Cheers,
      Richard

    • It's funny... people seem to get so caught up in the fact that if you're a bad programmer you'll do *really* bad in Perl... and they miss all of the things that Perl and its community have contributed to make life better.

      Just look at how many comprehensive and powerful testing modules are available, for example, and how many quality module distributions make extensive use for them.

      If someone reading this thinks it's impossible to write maintainable Perl code, I ask you to look at CPAN which is simply by far
  • Larry Wall is eccentric?

    Then I must be loony as a kookaburra.
    • Yup! you should see the shirts he is wearing for his photographs in the print edition, plus his moustache, woof! woof!

      There's photos of his family too they're all ..er..eccentric.
  • by Billosaur (927319) * <wgrother@OOOopto ... inus threevowels> on Tuesday December 20, 2005 @10:00AM (#14298474) Journal

    Larry Wall has announced plans to hardwire Perl 6 into his brain to make it easier for him to do updates in the shower.

  • Better critics (Score:3, Interesting)

    by VincenzoRomano (881055) on Tuesday December 20, 2005 @10:27AM (#14298668) Homepage Journal
    It would be much better for the communities to have Larry talk about PHP [wikipedia.org] and maybe Rasmus [wikipedia.org] provide his thoughts about Perl [wikipedia.org].
    At least we'd get an interesting cross-flame session!
  • Who's using Perl 6 for a serious project? And what is the project? More than a 1000 self-written lines, no comments (as if you r would...) or white space (ditto)?
  • by FellowConspirator (882908) on Tuesday December 20, 2005 @10:47AM (#14298834)
    OK, I'm a computational biologist by profession, so it goes without saying that I use gobs of Perl. I also use gobs of PHP, Java, R, Python, and to a lesser extent C++ and C.

    I end up using all of those languages of course, because all of them have their strengths and weaknesses. Perl is not the best performer, but much of my work is working ad hoc problems and Perl is very simple and concise for many common problems. It also is a great alternative to shell programming. I love it for those things.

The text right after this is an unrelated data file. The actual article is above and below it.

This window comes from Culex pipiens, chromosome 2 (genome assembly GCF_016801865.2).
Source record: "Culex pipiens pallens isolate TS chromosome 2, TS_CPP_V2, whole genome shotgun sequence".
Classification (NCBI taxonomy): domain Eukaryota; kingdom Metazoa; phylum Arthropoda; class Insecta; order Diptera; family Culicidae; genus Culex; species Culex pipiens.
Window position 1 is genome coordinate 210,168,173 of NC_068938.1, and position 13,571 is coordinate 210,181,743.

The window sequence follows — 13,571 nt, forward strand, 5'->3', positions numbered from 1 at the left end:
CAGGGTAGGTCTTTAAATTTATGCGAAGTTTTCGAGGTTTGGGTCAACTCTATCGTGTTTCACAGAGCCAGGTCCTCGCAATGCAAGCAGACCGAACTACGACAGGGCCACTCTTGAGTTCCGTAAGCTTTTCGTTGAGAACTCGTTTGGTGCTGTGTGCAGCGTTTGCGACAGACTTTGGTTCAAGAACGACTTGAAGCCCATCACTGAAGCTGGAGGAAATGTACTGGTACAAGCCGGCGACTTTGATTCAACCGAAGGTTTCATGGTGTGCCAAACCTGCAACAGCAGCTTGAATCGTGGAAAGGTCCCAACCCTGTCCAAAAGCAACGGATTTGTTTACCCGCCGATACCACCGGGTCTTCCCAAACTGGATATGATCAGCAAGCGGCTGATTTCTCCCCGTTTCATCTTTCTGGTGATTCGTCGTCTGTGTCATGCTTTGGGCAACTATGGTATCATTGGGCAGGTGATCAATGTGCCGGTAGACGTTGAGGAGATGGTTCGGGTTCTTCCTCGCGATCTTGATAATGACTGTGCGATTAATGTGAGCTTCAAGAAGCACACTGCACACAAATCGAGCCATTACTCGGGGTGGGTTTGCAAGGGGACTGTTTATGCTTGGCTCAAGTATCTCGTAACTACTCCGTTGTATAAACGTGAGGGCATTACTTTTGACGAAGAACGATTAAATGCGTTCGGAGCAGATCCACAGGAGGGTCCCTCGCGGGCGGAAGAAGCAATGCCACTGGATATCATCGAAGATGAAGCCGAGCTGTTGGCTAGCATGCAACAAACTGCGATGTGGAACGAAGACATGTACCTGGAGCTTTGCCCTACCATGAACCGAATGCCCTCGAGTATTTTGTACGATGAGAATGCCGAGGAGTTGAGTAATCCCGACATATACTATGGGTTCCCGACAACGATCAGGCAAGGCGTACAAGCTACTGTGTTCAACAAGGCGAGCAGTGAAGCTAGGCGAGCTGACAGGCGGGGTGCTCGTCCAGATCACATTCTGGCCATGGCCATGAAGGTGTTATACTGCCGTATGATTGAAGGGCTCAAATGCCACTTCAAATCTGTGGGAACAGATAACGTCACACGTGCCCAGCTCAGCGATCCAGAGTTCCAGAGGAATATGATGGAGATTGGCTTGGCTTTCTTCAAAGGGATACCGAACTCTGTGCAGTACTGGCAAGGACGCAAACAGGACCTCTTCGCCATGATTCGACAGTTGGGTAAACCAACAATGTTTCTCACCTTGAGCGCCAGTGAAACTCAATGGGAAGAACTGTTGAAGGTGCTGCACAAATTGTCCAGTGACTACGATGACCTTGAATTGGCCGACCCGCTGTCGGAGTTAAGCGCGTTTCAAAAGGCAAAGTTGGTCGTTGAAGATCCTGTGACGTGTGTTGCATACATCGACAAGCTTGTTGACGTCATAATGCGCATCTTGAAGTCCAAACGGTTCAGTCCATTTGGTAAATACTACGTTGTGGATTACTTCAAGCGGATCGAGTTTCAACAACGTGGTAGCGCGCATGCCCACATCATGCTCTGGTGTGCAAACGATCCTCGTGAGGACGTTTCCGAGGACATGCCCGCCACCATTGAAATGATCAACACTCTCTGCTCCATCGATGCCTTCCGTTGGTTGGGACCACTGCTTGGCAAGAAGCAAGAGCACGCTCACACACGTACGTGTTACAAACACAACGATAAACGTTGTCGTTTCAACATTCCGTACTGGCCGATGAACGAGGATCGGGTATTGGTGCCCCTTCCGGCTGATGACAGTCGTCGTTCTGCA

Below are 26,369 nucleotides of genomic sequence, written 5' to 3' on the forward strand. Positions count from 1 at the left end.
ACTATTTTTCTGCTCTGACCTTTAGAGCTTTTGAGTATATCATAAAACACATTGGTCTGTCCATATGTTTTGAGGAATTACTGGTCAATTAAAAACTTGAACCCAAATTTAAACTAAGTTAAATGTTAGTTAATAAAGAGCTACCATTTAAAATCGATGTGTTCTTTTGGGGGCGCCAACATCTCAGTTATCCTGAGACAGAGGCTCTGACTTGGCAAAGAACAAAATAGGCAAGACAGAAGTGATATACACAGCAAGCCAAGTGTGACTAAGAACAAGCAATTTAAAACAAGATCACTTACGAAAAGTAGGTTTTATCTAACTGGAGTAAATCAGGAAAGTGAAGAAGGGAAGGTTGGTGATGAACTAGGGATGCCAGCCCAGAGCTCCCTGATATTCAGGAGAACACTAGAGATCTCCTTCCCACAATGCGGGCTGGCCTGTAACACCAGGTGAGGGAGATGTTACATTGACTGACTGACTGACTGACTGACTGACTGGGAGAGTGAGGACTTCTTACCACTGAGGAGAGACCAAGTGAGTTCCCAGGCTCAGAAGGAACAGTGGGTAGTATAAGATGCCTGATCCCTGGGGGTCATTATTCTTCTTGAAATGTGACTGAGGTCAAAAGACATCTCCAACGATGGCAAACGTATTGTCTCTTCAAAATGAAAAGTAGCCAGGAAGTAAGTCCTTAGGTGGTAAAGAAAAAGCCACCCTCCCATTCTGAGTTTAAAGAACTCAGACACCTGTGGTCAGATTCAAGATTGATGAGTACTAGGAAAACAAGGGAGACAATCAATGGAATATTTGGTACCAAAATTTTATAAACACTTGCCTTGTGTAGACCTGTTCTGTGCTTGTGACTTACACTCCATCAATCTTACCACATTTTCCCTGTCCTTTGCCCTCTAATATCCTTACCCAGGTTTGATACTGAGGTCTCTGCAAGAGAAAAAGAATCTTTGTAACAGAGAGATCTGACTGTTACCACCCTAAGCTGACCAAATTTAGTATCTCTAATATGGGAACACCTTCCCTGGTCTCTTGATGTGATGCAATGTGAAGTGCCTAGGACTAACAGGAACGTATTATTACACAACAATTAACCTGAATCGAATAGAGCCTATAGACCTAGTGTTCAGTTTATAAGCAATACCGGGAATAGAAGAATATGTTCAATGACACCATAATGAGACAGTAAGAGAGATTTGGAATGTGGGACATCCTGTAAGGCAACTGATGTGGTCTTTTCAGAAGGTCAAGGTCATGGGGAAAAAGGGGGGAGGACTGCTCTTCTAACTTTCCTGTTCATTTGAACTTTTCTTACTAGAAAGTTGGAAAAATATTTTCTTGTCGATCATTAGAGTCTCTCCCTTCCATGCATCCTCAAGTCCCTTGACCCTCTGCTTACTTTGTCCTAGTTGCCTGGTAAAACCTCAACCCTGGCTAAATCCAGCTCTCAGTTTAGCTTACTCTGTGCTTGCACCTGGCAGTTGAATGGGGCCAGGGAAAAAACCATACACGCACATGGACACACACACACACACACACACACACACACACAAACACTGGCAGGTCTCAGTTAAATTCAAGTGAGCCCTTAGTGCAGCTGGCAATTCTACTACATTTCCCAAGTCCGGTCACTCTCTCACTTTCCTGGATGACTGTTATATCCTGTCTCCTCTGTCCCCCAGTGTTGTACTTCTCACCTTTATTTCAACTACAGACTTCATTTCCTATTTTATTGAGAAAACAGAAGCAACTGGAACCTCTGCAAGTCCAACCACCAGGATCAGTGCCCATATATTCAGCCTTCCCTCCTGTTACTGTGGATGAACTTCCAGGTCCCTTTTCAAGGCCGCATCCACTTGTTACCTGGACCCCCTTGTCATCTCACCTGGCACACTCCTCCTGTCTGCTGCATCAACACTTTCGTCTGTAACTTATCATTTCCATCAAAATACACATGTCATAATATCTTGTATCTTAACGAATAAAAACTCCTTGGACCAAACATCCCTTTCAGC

However, I hate writing web-based stuff in Perl because the ease of use and clarity (basically speed of me getting somethign done tempered by the chance that I can figure out what I did later when I need to) are not as high as, say, when using PHP. It pains me to see awfully written Perl code when thigns could more clearly and easily be solved using something else -- in which case I hate it. I frequently get legacy stuff that is over engineered or fanatastically complicated because someone didn't recognize or didn't know how to use something that would have been simpler; doubly an issue since this also tends to produce more opportunities for bugs.

    I could go on, but I've been doing this for some time now and have a very good feel for which language is the best tool for a specific aspect of my job and I use that (because the language used to implement a solution is NEVER a concern for those whom I'm providing solutions to).

    I'm really interested in Perl6 -- the new VM (looks like .Net has some serious competition) and the greatly improved performance, but more importantly the language features allow grammars and rules for natural language processing in a very clean and efficient style. I've a number of projects analyzing literature where this would be a boon and there's nothing comparable in other general purpose languages...
  • Does anyone know if programming actually started in 2000 for this? It seems like Perl 6 has been in development for forever.
    • That's right, it has taken a long time. But that's because its primarily driven by volunteers (with some funded development via perlfoundation.org).

      Keep in mind that it was over 6 years between the Netscape code fork and Firefox 1.0, and they had all of the Netscape coders being paid to work on Mozilla during most of that time.

        -- Chris
  • "We're not terribly interested in telling people what they can't do."

Work without a vision is slavery, Vision without work is a pipe dream, But vision with work is the hope of the world.

Working...